Canadians 'should be outraged' by WiFi spy allegations: Borg
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If protecting the privacy of Canadians is CSEC’s “most important principle”, then why do documents leaked by Edward Snowden appear to indicate that the spy agency was snooping on Canadian citizens at a major Canadian airport?
It’s a question that has sparked debate on Parliament Hill in recent months and it is one that NDP digital issues critic Charmaine Borg still struggles with.
Borg says Canadians “should be outraged” by allegations published in a January CBC News report which said the government agency spied on Canadians at an undisclosed airport by scooping up metadata from its free WiFi network.
“The thought that everything you’re doing is being monitored when there’s no need for it, when there’s no reason to believe you’ve done anything wrong, it completely goes against everything we’ve built our criminal justice system on,” said Borg in a telephone interview with Metro in March. “If you think that we’re just spying on everyone, well maybe it takes away that platform of being able to discuss social issues because you’re scared of what the repercussions might be and I think that’s very worrisome.”
CSEC chief John Forster has defended his agency’s actions, saying it may only “incidentally” intercept Canadian communications while targeting foreigners.
Metro was denied multiple requests for a telephone interview with Public Safety Canada and Minster Steven Blaney to discuss domestic spying and what the government is doing to protect Canadians’ privacy.
“Our Government takes cyber security seriously and operates on the advice of security experts,” wrote Blaney’s press secretary, Jason Tamming, in an email statement, which also mentioned a $245 million investment in the government’s Cyber Security Strategy. The strategy was designed to protect public and private sector IT networks and the personal information of Canadians against online threats.
In another email to Metro, Sabrina Meheš, a Public Safety spokesperson, noted Canadian intelligence agencies are subject to “multiple layers of scrutiny” by independent organizations.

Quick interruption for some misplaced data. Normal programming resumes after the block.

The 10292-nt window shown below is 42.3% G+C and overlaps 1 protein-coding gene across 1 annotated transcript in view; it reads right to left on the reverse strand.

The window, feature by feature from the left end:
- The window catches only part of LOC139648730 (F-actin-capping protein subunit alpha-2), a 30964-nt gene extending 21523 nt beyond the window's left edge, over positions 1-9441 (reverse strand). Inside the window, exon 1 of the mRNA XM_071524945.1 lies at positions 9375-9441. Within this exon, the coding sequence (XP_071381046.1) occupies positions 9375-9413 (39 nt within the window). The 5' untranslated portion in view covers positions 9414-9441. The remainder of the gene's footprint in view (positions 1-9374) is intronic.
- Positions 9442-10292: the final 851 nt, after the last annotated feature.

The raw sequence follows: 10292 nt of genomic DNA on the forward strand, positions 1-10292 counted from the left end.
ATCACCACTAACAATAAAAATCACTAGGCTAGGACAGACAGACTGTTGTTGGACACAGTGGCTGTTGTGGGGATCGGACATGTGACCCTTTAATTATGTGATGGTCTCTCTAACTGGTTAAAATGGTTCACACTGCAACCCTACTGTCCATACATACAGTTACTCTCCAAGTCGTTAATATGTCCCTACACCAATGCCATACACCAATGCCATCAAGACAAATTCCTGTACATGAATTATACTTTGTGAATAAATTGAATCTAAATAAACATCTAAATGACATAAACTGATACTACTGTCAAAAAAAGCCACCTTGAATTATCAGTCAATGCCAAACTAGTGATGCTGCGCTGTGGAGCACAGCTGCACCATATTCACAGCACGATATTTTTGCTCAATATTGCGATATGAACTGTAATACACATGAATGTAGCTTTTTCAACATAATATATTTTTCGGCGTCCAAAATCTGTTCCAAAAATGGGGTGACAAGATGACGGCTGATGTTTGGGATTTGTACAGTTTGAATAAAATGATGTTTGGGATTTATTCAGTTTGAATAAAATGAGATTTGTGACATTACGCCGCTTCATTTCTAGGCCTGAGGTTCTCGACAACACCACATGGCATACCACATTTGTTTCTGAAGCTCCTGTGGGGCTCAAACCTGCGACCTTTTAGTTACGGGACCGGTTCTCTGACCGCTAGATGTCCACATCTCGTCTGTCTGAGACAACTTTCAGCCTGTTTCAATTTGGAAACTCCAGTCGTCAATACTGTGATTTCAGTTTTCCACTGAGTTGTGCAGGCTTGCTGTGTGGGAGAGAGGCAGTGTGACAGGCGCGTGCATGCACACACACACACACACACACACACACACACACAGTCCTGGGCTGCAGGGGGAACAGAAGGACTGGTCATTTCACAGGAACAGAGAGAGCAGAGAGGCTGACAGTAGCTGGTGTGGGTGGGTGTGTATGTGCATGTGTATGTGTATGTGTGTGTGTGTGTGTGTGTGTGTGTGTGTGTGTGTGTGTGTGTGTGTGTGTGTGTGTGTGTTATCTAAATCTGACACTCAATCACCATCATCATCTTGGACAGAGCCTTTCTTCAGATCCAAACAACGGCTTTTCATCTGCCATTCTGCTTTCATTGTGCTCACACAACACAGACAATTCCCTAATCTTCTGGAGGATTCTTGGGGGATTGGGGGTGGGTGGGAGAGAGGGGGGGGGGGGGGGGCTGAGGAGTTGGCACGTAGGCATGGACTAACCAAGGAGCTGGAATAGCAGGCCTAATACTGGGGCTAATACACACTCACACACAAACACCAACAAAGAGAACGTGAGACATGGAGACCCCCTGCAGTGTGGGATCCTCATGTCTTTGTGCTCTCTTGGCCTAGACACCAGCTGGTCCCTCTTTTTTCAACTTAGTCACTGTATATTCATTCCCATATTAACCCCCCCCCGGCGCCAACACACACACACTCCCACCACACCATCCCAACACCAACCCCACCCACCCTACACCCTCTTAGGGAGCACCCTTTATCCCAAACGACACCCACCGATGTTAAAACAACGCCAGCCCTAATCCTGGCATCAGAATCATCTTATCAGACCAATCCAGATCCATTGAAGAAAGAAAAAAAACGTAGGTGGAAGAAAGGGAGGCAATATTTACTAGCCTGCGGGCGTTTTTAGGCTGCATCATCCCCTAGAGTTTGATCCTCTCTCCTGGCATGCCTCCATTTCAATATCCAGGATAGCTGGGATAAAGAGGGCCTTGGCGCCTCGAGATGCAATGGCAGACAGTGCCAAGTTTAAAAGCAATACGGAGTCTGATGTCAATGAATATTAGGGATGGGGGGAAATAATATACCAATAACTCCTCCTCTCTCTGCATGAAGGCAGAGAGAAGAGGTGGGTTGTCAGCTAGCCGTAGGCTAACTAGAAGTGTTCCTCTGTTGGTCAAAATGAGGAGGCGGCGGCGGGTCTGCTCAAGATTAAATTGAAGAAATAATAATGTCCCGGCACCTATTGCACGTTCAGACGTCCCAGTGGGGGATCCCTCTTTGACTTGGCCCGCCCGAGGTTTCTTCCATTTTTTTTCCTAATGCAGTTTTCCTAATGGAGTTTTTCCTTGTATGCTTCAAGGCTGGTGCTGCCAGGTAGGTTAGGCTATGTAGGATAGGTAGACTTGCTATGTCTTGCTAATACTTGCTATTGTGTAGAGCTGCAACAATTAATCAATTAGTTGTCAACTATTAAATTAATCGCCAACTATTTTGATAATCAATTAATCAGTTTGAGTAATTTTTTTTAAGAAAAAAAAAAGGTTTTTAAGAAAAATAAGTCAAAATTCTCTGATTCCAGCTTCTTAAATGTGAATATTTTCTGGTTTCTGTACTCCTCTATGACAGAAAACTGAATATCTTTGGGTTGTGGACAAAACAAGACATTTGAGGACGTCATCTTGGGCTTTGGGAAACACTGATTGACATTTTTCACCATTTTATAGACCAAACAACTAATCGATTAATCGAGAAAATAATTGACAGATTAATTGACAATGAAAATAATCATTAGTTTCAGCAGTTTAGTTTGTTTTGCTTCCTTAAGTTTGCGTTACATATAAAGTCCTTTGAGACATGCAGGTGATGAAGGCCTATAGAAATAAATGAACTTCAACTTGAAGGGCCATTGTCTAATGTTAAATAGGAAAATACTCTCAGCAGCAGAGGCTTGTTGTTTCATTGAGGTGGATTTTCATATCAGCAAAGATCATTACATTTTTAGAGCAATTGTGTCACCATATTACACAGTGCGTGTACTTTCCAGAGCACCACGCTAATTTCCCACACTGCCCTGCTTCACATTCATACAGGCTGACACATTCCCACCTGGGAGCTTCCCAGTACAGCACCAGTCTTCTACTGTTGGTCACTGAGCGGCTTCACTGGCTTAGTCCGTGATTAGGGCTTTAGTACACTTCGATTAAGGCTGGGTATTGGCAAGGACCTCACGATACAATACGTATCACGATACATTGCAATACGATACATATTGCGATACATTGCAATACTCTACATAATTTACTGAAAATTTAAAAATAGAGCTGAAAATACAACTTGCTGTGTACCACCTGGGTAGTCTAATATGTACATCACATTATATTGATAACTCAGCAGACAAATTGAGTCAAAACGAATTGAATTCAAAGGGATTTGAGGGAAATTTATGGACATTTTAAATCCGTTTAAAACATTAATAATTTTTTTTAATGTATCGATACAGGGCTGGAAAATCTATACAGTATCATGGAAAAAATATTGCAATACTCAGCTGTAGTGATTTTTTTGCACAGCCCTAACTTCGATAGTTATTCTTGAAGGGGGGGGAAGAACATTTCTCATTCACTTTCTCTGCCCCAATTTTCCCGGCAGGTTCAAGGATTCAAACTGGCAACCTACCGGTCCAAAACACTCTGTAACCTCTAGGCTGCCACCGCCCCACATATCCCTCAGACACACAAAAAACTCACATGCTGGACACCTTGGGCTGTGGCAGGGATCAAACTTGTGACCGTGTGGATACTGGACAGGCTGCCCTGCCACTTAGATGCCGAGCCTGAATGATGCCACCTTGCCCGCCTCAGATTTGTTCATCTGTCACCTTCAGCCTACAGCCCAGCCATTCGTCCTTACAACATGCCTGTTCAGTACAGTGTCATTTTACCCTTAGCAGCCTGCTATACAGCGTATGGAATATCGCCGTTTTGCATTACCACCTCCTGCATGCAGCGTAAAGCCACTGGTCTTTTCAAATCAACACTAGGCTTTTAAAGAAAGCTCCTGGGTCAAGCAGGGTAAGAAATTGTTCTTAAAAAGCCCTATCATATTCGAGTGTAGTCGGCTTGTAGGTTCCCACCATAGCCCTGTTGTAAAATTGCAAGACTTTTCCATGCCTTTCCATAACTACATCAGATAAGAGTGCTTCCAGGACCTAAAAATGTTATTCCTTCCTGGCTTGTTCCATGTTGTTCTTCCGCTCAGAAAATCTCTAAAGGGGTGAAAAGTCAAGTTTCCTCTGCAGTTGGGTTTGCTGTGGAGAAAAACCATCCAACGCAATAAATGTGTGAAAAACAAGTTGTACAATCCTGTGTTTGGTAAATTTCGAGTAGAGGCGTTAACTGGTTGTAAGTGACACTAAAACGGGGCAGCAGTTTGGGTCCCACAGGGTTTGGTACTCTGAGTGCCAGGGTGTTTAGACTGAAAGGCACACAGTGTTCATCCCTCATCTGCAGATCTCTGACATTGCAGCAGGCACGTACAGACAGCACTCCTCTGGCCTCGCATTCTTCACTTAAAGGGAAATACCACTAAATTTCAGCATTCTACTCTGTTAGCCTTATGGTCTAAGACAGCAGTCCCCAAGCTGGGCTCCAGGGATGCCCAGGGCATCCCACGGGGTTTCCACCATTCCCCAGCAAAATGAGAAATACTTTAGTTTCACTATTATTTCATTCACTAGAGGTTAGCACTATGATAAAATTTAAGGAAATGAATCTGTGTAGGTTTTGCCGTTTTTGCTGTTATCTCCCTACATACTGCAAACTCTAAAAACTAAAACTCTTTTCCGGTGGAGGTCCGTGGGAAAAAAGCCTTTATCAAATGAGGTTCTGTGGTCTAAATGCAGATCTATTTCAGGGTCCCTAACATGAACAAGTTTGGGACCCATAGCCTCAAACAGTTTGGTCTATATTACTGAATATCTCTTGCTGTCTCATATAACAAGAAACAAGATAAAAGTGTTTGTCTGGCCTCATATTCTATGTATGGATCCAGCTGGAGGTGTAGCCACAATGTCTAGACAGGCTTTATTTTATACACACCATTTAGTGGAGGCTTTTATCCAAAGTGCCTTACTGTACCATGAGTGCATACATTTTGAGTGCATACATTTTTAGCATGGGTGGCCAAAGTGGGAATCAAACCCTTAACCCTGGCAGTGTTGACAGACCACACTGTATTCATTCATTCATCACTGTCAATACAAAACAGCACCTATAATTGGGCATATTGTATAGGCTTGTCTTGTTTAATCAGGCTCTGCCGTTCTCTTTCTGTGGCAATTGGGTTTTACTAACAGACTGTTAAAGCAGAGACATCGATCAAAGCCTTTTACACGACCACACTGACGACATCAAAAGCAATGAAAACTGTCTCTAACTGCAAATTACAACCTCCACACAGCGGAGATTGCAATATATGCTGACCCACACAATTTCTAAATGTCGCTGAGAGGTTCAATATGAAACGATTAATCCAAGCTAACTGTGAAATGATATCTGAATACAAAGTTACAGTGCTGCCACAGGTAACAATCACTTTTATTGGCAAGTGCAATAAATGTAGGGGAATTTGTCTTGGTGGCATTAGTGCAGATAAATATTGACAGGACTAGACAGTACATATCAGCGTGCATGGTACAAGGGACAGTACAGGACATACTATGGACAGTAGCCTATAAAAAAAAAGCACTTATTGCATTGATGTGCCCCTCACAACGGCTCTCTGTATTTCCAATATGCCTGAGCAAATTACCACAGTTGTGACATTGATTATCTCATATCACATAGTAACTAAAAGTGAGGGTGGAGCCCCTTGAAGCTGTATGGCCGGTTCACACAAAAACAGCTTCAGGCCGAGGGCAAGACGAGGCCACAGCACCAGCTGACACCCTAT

“CSEC and CSIS, are both subject to independent review,” wrote Meheš. “There is also judicial oversight of more intrusive CSIS activities, and Ministerial approval of certain CSEC and CSIS activities.”
But the government’s prying eyes aren’t the only ones Borg and privacy advocates are worried about.
In 2013 she tabled a private member’s bill to give the federal privacy commissioner order making powers and to hold private companies like Facebook and Google more accountable when they violate Canadian privacy laws. Bill C-475, however, did not pass second reading in January.
When asked what Canada is doing to protect the privacy of Canadians from corporations and hackers, Meheš referred Metro to the same Cyber Security Strategy.
“Part of being safe online is being careful about how you share information and being aware of the privacy policies of the sites you use,” added Meheš. “Canada does have strong legislation to protect personal privacy.”
But sometimes those laws, namely the Personal Information Protection and Electronic Documents Act (PIPEDA), aren’t enough
Google has been in the crosshairs of the privacy commissioner for a number of years. When corporations contravene PIPEDA, the privacy commissioner can only make corrective recommendations and hope for the best.
“Here in Canada, all they get is a meager slap on the wrist,” said Borg. “If there are repercussions for violating our privacy laws, these organizations will start to treat the privacy of Canadians more seriously from the get go.”
-with files from Torstar News Service